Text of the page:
What can be more painful than experiencing an emotional response to rejection?
Anxiety. Depression. Sadness. Frustration.
In my experience as a career coach, dejection in the search culminates after too many experiences with rejection. Rejection for a job seeker isn’t getting the offer.
Rejection is not getting any form of response. Common examples include:
- The job seeker receives no response from countless employers by email or phone after the person applies online.
- The job seeker enters the dark hole of an applicant tracking system (ATS) by failing to understand the importance of key words or customizing their resume to the job description. Their resume fails to show their immediate value by accomplishments and results.
- Not landing an interview is considered rejection and in most instances, no dialogue or communication occurs with the potential employer.
Today, rejection is an emotional response to not being heard, validated or receiving a response. Often times, this leads to dejection, frustration and the loss of confidence.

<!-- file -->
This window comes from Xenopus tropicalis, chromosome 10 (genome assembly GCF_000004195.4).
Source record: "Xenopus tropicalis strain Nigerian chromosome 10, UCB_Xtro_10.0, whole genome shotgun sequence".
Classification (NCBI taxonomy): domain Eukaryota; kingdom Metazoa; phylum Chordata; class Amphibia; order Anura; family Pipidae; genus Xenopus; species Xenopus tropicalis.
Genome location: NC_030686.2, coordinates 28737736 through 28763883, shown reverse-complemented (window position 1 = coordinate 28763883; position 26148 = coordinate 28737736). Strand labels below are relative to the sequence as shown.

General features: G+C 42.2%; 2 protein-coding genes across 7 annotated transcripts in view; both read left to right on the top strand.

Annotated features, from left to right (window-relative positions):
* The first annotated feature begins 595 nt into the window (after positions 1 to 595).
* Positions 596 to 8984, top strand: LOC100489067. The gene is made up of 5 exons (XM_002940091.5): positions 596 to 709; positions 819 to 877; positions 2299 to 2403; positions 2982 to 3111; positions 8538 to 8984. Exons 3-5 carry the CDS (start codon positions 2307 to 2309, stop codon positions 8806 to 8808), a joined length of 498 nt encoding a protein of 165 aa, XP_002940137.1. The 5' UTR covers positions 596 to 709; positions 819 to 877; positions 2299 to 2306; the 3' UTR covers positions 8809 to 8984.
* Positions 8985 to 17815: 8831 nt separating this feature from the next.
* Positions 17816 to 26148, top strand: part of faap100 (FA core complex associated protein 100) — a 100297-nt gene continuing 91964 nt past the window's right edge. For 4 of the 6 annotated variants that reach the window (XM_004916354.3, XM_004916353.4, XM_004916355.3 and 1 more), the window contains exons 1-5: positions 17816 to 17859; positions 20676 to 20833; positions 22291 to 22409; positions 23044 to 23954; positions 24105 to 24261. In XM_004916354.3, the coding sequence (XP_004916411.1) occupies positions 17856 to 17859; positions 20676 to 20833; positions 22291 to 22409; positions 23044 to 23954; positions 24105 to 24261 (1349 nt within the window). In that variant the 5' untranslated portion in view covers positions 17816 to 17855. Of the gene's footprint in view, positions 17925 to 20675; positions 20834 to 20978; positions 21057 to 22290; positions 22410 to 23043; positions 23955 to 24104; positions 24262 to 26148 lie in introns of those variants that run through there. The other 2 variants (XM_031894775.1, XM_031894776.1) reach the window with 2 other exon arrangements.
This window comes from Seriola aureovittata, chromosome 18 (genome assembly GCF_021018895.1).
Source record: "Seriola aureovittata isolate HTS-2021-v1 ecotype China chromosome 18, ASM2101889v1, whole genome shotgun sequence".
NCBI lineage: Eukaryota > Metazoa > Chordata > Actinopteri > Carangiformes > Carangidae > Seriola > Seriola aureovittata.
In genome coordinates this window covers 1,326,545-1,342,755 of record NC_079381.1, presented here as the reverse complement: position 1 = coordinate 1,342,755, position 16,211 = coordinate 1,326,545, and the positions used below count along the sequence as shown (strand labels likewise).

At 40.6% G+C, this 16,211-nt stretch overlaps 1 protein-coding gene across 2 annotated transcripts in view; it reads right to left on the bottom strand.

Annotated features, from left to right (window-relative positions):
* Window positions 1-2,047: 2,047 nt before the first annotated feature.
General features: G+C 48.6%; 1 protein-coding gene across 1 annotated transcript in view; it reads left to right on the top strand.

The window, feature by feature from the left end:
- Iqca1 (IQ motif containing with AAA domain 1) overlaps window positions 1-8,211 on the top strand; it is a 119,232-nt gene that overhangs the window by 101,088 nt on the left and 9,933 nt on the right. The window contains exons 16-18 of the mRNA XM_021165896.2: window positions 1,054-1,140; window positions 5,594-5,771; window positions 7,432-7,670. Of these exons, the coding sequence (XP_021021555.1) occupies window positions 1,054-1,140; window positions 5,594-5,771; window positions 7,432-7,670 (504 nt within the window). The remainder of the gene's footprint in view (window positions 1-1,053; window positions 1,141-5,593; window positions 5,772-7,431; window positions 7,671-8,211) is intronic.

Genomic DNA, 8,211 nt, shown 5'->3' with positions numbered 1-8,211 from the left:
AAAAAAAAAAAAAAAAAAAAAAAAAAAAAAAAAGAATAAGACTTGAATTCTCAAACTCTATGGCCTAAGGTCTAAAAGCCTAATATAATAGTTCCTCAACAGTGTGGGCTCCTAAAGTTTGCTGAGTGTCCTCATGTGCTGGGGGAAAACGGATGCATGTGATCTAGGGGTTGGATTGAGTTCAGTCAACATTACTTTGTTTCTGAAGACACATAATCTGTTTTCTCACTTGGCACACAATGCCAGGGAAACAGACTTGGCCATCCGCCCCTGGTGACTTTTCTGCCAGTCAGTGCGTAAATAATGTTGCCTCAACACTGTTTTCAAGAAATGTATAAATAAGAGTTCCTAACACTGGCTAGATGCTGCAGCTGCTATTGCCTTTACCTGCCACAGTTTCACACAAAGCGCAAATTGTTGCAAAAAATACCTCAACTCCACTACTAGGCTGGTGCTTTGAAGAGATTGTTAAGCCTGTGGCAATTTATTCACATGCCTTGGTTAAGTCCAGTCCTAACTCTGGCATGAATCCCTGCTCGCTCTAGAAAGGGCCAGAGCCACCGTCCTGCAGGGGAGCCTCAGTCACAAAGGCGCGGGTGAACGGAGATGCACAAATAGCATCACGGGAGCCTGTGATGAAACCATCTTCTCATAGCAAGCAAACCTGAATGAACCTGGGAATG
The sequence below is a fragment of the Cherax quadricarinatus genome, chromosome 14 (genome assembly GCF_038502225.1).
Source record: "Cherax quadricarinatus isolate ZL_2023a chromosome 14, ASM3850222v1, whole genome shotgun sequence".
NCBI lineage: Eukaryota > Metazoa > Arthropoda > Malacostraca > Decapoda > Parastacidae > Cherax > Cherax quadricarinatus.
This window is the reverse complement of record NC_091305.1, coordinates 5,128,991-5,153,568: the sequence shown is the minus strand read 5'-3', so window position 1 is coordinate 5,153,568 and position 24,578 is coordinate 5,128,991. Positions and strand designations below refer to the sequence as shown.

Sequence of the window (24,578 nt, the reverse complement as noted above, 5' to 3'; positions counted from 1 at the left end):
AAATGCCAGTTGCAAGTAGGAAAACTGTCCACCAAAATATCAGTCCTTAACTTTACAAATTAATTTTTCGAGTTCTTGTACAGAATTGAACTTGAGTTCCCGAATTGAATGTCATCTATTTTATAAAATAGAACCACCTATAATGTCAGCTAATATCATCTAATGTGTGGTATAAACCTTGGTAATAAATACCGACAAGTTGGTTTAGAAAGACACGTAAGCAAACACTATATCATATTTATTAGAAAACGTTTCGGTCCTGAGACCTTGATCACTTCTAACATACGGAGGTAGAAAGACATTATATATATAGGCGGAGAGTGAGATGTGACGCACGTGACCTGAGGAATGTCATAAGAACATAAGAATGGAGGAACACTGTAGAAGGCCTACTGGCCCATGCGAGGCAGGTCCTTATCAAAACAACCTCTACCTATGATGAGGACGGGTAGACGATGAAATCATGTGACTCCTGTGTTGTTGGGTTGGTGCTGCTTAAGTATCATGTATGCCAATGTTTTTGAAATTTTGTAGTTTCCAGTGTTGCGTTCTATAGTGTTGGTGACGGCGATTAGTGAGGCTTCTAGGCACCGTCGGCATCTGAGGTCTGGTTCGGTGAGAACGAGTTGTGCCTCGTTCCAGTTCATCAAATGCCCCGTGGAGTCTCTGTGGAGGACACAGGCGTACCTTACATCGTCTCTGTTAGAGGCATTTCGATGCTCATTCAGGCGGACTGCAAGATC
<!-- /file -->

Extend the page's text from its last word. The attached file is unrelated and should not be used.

Yet, how many job seekers comprehend the importance of the grit and determination it takes to land an interview? The ATS won’t hear you. But, people can.
As a career coach I witness the efficacy and power of simple conversations in the job search process. Dejection paralyzes the search while conversations propel and give energy to possibilities and opportunities. It starts with a phone call, a cup of coffee or lunch with a colleague or friend.
I firmly believe conversations and follow-up are keys to momentum and success.
What advice do you have for a job-seeker experiencing dejection?
All thoughts welcomed and appreciated.